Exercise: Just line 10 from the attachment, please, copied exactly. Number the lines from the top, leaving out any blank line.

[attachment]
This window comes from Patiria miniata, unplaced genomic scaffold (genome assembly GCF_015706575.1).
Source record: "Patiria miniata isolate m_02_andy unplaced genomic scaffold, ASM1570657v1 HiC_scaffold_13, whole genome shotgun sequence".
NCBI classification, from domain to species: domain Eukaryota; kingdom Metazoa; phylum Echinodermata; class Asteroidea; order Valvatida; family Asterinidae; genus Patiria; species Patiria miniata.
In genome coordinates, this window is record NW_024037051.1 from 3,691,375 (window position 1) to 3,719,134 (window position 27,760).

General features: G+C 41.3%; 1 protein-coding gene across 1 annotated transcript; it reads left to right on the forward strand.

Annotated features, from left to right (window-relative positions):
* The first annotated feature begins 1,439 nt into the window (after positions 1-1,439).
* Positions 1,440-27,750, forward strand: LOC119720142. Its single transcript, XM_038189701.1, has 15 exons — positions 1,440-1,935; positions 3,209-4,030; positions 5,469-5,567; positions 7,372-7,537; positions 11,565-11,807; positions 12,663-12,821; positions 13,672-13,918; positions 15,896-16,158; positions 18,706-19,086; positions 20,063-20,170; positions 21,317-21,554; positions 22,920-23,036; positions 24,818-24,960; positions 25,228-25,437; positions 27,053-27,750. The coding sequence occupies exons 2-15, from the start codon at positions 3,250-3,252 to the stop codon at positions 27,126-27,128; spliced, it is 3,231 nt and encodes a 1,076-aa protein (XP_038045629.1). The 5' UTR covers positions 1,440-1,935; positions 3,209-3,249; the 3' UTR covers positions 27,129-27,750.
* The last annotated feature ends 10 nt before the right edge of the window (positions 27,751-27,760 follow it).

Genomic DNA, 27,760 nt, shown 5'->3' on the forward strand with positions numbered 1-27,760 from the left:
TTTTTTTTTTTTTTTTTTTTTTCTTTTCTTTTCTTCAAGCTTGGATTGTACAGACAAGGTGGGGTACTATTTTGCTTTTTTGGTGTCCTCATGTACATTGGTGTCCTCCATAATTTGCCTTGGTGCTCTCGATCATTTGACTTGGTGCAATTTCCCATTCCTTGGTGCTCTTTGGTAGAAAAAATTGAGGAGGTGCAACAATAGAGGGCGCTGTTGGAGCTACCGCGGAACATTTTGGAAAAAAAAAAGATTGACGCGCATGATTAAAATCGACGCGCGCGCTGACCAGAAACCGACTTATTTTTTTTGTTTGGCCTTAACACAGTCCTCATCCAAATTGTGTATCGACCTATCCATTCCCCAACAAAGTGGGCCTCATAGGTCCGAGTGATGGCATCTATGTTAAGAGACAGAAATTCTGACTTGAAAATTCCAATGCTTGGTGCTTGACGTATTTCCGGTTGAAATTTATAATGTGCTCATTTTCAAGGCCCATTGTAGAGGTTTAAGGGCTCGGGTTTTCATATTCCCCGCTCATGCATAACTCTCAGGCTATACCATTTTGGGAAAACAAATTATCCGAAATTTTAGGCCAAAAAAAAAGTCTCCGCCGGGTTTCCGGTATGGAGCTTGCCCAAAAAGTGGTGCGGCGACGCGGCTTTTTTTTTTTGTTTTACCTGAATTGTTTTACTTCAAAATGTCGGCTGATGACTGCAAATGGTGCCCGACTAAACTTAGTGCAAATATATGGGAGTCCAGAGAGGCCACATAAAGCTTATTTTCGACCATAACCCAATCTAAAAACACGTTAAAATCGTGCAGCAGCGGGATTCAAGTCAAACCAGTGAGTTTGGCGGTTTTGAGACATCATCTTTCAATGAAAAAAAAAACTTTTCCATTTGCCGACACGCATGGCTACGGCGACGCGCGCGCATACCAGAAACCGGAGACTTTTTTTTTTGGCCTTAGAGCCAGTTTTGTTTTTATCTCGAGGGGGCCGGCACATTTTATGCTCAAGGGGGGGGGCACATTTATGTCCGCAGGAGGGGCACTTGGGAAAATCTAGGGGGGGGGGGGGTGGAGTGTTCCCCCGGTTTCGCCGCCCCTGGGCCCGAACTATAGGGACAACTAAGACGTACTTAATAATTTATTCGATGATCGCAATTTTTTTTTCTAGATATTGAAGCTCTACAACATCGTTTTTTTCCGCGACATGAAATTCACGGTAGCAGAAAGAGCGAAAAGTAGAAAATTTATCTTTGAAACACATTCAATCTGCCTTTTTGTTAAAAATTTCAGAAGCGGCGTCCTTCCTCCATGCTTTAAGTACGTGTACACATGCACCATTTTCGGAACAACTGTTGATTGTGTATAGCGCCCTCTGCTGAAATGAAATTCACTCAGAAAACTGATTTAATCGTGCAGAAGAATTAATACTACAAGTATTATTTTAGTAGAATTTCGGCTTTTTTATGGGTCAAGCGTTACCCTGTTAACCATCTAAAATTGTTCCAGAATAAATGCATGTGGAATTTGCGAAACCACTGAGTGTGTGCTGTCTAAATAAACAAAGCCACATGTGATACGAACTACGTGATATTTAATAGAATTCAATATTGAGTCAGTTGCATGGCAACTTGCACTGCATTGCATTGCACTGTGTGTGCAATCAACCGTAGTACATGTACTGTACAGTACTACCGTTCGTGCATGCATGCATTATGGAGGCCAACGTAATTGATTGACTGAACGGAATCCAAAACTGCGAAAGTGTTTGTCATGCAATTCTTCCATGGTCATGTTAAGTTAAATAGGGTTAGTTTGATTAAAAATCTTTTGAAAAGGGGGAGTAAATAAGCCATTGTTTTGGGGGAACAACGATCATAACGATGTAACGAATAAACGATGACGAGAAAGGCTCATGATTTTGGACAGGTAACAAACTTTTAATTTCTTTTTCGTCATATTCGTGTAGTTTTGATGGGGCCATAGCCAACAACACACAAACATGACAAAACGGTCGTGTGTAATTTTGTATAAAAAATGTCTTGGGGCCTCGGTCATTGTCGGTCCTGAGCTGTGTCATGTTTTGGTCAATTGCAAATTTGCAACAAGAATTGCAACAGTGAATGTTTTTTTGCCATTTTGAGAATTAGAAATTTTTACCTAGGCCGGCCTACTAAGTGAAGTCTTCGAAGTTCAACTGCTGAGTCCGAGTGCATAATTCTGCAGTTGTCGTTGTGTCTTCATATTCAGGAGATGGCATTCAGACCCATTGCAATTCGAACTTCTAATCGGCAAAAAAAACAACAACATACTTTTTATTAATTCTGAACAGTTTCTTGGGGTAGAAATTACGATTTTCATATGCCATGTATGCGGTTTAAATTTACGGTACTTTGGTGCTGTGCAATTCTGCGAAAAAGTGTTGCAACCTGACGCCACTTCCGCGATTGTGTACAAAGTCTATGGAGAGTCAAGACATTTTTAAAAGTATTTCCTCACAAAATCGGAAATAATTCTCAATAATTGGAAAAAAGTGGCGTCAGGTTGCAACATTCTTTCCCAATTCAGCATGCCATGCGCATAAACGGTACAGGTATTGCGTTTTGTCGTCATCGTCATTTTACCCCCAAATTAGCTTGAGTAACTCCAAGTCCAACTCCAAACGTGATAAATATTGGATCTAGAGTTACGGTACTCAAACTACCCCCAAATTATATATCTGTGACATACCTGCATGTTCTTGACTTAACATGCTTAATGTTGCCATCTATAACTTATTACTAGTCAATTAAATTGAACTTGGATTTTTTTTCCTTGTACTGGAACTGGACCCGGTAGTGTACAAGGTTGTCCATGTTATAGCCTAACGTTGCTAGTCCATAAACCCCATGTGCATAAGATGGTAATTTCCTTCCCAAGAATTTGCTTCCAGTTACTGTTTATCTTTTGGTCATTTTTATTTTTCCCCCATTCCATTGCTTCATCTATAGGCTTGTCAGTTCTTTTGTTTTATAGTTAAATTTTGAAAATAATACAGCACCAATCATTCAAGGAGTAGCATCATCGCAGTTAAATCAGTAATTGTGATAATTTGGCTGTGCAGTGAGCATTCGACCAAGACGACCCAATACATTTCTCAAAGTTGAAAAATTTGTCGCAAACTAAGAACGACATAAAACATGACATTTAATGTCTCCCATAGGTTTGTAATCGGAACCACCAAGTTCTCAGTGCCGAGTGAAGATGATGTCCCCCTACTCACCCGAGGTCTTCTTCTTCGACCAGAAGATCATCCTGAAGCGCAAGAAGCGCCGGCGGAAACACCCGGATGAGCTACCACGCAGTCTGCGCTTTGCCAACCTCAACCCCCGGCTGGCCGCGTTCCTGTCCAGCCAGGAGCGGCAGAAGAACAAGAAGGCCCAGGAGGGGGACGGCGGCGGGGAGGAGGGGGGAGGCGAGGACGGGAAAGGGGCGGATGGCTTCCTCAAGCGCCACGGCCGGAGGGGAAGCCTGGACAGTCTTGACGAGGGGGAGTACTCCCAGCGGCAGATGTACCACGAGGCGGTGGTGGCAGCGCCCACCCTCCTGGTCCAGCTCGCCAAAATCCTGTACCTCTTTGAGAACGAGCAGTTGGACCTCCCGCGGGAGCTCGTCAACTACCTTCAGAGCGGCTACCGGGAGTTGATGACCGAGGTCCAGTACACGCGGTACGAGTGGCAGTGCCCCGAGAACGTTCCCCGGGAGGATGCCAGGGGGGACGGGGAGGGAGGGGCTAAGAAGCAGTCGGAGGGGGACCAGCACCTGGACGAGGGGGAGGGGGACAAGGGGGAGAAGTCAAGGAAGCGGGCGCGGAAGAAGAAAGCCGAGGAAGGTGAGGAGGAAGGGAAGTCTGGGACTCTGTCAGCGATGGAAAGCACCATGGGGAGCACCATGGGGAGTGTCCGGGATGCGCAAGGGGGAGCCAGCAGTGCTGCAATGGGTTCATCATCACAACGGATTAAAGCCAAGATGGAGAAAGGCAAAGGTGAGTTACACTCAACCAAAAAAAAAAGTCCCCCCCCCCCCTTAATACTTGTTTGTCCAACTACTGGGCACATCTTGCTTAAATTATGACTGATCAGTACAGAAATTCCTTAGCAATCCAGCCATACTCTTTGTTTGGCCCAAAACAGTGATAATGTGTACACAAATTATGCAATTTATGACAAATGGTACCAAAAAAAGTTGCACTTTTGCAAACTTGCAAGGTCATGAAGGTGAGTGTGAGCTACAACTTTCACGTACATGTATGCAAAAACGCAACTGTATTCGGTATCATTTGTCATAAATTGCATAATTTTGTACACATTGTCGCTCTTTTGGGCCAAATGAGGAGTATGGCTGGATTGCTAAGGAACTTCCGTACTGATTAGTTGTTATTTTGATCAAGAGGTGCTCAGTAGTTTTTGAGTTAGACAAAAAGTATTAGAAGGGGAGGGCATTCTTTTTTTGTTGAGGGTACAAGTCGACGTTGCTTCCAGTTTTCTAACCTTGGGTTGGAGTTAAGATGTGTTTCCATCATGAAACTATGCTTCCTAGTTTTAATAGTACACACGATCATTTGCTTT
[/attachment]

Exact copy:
Genomic DNA, 27,760 nt, shown 5'->3' on the forward strand with positions numbered 1-27,760 from the left: